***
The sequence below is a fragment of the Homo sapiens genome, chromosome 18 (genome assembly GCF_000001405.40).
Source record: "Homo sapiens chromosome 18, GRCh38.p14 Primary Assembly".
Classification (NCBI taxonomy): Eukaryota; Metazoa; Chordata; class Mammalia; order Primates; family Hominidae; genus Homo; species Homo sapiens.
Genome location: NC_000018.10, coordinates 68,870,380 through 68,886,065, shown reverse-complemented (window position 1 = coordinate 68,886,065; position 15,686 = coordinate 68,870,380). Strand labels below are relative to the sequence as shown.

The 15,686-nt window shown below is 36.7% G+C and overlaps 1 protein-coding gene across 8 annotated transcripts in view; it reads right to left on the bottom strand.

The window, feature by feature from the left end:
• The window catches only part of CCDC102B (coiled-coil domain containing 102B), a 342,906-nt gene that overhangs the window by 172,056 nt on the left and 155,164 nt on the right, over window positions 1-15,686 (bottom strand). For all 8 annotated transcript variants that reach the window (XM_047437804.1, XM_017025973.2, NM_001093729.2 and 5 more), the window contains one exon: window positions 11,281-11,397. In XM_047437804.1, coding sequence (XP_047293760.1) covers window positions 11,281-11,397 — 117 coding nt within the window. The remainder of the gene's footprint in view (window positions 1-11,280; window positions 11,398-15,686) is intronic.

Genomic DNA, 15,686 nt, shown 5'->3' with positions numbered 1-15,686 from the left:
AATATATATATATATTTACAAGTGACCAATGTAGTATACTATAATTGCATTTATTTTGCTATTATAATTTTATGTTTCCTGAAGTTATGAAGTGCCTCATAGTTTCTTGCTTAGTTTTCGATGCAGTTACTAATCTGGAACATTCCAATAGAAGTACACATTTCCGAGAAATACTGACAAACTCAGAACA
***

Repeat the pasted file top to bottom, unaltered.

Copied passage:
The sequence below is a fragment of the Homo sapiens genome, chromosome 18 (genome assembly GCF_000001405.40).
Source record: "Homo sapiens chromosome 18, GRCh38.p14 Primary Assembly".
Classification (NCBI taxonomy): Eukaryota; Metazoa; Chordata; class Mammalia; order Primates; family Hominidae; genus Homo; species Homo sapiens.
Genome location: NC_000018.10, coordinates 68,870,380 through 68,886,065, shown reverse-complemented (window position 1 = coordinate 68,886,065; position 15,686 = coordinate 68,870,380). Strand labels below are relative to the sequence as shown.

The 15,686-nt window shown below is 36.7% G+C and overlaps 1 protein-coding gene across 8 annotated transcripts in view; it reads right to left on the bottom strand.

The window, feature by feature from the left end:
• The window catches only part of CCDC102B (coiled-coil domain containing 102B), a 342,906-nt gene that overhangs the window by 172,056 nt on the left and 155,164 nt on the right, over window positions 1-15,686 (bottom strand). For all 8 annotated transcript variants that reach the window (XM_047437804.1, XM_017025973.2, NM_001093729.2 and 5 more), the window contains one exon: window positions 11,281-11,397. In XM_047437804.1, coding sequence (XP_047293760.1) covers window positions 11,281-11,397 — 117 coding nt within the window. The remainder of the gene's footprint in view (window positions 1-11,280; window positions 11,398-15,686) is intronic.

Genomic DNA, 15,686 nt, shown 5'->3' with positions numbered 1-15,686 from the left:
AATATATATATATATTTACAAGTGACCAATGTAGTATACTATAATTGCATTTATTTTGCTATTATAATTTTATGTTTCCTGAAGTTATGAAGTGCCTCATAGTTTCTTGCTTAGTTTTCGATGCAGTTACTAATCTGGAACATTCCAATAGAAGTACACATTTCCGAGAAATACTGACAAACTCAGAACA